Mini

THE CRAYFORD MINI

The world’s first ever Mini convertible was the idea of two men, David McMullan – sales manager at Lambretta Trojan of Croydon, and Jeffrey Smith from the research and development department at Lambretta Trojan. They formed a lifelong friendship and partnership, but from the very beginning both shared an idea to take the revolutionary new Mini and turn it into a convertible. New Mini’s were still hard to get in 1962, David and Jeffrey could only afford a three year old 1959 car to experiment on. This car was registered AFO 887, the project to convert it had to be carried out during moonlight hours as both partners needed their day jobs at Lambretta to survive. It was a busy time working at Lambretta all day, then on the mini in a lock-up at Stroud in Kent, in between finding time to visit David’s wife in hospital who was expecting their first baby. Several times David was reprimanded, by sister, for having oily hands and Mini parts on her ward and in his wife’s side room. Then, one night in August 1962 David’s first son Sean was born, but within minutes of the birth the two partners were on their way to Stroud where they drove their other baby, AFO 887 as a convertible, on the road for the very first time.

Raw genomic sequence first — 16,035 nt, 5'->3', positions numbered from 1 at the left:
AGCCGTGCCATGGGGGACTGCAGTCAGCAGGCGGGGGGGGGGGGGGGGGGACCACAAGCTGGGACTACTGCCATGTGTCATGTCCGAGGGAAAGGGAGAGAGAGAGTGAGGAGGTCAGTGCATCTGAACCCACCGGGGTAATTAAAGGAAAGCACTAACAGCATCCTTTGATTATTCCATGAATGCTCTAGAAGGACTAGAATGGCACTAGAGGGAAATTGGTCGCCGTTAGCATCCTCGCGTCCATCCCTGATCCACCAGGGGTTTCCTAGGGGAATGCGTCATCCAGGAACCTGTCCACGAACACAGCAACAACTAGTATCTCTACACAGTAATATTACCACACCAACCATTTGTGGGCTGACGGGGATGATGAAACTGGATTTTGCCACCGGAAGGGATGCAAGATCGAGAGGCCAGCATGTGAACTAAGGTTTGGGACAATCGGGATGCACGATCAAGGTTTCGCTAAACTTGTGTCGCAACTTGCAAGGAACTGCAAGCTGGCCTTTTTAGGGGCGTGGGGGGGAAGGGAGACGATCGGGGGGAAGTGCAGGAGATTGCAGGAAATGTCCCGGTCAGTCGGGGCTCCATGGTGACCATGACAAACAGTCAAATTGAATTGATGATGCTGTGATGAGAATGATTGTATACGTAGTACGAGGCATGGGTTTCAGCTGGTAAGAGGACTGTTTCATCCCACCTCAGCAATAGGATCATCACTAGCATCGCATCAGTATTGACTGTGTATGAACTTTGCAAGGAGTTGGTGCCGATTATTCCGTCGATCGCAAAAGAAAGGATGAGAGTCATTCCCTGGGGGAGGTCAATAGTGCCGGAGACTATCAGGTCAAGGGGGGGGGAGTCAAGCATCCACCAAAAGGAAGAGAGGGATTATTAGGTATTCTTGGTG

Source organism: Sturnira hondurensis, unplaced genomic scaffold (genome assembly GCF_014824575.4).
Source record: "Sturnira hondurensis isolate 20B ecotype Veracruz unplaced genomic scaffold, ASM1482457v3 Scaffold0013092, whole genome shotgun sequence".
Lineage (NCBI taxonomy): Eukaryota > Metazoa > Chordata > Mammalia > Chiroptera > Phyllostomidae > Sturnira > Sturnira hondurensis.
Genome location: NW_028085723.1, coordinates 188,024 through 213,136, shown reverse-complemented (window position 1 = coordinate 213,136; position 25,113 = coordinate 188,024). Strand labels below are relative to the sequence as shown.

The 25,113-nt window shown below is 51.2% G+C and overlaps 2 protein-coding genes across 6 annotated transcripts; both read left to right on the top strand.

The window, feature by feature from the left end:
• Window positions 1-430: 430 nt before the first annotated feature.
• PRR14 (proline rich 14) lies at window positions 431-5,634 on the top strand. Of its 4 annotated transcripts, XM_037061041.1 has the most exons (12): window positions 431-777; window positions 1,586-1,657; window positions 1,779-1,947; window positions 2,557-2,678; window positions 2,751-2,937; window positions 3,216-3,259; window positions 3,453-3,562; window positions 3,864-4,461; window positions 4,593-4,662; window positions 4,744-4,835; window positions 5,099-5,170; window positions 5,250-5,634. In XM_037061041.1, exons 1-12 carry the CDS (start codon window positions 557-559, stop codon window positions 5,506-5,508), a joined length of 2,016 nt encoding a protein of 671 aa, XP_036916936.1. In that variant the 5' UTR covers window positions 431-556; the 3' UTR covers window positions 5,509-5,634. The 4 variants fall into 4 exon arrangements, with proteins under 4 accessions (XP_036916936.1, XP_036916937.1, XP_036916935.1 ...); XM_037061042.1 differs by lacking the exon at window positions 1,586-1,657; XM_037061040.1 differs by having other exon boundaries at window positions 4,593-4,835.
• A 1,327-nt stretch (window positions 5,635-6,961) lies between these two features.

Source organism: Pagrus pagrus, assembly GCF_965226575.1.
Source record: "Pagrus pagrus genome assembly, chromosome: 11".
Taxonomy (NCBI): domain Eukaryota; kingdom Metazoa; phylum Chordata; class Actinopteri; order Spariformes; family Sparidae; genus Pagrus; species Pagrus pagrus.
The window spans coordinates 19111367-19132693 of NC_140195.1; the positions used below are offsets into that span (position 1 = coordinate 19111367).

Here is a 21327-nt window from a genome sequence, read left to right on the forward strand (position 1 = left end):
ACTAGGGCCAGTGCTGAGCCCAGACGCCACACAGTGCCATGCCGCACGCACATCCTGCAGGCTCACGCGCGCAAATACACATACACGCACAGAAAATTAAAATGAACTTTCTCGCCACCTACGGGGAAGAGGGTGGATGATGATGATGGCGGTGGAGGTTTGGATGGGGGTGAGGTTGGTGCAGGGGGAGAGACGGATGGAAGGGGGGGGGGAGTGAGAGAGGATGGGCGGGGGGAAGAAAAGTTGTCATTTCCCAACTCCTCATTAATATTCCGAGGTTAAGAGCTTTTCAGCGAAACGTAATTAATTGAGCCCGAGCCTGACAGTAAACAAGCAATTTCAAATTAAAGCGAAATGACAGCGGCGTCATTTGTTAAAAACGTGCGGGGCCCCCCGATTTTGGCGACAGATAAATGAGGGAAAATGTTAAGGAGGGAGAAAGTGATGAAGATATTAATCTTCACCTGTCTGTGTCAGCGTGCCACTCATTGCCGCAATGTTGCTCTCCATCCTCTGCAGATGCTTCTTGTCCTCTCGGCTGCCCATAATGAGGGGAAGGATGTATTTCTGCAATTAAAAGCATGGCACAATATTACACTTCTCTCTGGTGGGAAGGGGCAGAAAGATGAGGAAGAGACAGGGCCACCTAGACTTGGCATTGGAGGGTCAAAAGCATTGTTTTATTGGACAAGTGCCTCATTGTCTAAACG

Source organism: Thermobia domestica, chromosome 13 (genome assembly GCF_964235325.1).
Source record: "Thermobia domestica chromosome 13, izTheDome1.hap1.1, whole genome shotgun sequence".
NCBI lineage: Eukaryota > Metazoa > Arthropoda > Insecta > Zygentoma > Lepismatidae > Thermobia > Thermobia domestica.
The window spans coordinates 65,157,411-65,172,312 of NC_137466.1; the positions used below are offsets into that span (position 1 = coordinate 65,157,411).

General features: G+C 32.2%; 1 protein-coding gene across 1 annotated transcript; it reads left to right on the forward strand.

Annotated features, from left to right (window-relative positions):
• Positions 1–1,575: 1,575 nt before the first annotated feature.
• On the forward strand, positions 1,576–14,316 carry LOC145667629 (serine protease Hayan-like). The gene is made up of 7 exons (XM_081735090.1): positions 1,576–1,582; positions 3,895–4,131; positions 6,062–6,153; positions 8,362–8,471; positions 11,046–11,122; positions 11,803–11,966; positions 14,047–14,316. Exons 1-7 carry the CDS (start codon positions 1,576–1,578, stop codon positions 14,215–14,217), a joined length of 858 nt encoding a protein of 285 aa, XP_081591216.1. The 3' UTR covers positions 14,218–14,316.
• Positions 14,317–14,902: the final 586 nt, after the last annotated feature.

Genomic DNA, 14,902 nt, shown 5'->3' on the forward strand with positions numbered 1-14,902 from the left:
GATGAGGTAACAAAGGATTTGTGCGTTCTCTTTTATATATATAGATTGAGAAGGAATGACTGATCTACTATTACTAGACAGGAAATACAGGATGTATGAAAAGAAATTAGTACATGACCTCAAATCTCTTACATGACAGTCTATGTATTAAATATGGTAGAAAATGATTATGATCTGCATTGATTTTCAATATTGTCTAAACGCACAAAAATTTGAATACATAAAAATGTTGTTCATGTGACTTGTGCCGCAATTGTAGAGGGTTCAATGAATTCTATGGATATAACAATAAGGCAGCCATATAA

David and Jeffrey left Lambretta Trojan together and formed Crayford with a joint investment of £20 and a toolbox each. The first mini, then light blue, was launched to the national press on June 3rd in the Daily Mail motoring page. It was a success and very soon a network of dealers where taking orders, the price was set at £690 by dealers, including the new car, or £129 to convert a used car.

An early scoop came when MGM placed the new Crayford Mini Cooper in a black and white movie called “ Night must fall”, staring Susan Hampshire and Albert Finney who both drove the Crayford extensively in the move. When the film was released David’s wife sat through it 3 times in one afternoon.

Variations followed on Austin and Morris cars and later there was a clubman convertible. Early Mk.1 cars where completely open, with rear side windows that pulled out, like the Morgan’s. A sunshine conversion with fixed sides was also offered and there was a one-off open beach car with jeep like side, built for the MD of Bristol Street Motors, for use in his villa in Spain.

Today, these early Crayford mini’s are very rare, only 15 cars have been found and such is the demand that there are fake’s out there. Beware of any car with roll bars, hoops and or T bars. A top class Crayford Cooper can demand £20,000 insurance cover, and one Spanish owner spent £1 million peseta’s on his car.

Client Section